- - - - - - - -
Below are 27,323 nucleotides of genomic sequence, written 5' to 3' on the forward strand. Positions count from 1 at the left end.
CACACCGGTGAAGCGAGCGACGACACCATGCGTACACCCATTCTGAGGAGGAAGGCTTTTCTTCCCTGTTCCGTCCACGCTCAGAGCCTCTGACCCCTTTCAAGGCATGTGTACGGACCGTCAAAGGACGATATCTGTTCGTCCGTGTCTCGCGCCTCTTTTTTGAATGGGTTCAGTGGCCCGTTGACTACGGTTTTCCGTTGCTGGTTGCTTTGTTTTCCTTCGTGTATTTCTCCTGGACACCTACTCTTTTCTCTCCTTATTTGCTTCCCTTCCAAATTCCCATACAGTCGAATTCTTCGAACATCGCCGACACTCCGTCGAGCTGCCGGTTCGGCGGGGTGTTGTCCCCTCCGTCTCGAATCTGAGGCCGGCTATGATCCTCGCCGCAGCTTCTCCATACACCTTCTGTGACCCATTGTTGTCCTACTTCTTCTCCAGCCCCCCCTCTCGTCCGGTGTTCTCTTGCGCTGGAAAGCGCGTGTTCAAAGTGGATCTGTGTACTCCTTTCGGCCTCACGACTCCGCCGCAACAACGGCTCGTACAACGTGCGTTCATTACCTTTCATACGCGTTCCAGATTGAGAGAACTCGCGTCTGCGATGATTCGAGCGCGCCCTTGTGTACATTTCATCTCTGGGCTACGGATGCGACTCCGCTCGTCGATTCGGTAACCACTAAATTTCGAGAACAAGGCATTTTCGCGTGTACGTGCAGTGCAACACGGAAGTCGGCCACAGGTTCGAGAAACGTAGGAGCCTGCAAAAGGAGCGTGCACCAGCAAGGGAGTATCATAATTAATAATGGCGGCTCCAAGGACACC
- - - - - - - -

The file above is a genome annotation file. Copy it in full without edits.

Below are 27,323 nucleotides of genomic sequence, written 5' to 3' on the forward strand. Positions count from 1 at the left end.
CACACCGGTGAAGCGAGCGACGACACCATGCGTACACCCATTCTGAGGAGGAAGGCTTTTCTTCCCTGTTCCGTCCACGCTCAGAGCCTCTGACCCCTTTCAAGGCATGTGTACGGACCGTCAAAGGACGATATCTGTTCGTCCGTGTCTCGCGCCTCTTTTTTGAATGGGTTCAGTGGCCCGTTGACTACGGTTTTCCGTTGCTGGTTGCTTTGTTTTCCTTCGTGTATTTCTCCTGGACACCTACTCTTTTCTCTCCTTATTTGCTTCCCTTCCAAATTCCCATACAGTCGAATTCTTCGAACATCGCCGACACTCCGTCGAGCTGCCGGTTCGGCGGGGTGTTGTCCCCTCCGTCTCGAATCTGAGGCCGGCTATGATCCTCGCCGCAGCTTCTCCATACACCTTCTGTGACCCATTGTTGTCCTACTTCTTCTCCAGCCCCCCCTCTCGTCCGGTGTTCTCTTGCGCTGGAAAGCGCGTGTTCAAAGTGGATCTGTGTACTCCTTTCGGCCTCACGACTCCGCCGCAACAACGGCTCGTACAACGTGCGTTCATTACCTTTCATACGCGTTCCAGATTGAGAGAACTCGCGTCTGCGATGATTCGAGCGCGCCCTTGTGTACATTTCATCTCTGGGCTACGGATGCGACTCCGCTCGTCGATTCGGTAACCACTAAATTTCGAGAACAAGGCATTTTCGCGTGTACGTGCAGTGCAACACGGAAGTCGGCCACAGGTTCGAGAAACGTAGGAGCCTGCAAAAGGAGCGTGCACCAGCAAGGGAGTATCATAATTAATAATGGCGGCTCCAAGGACACC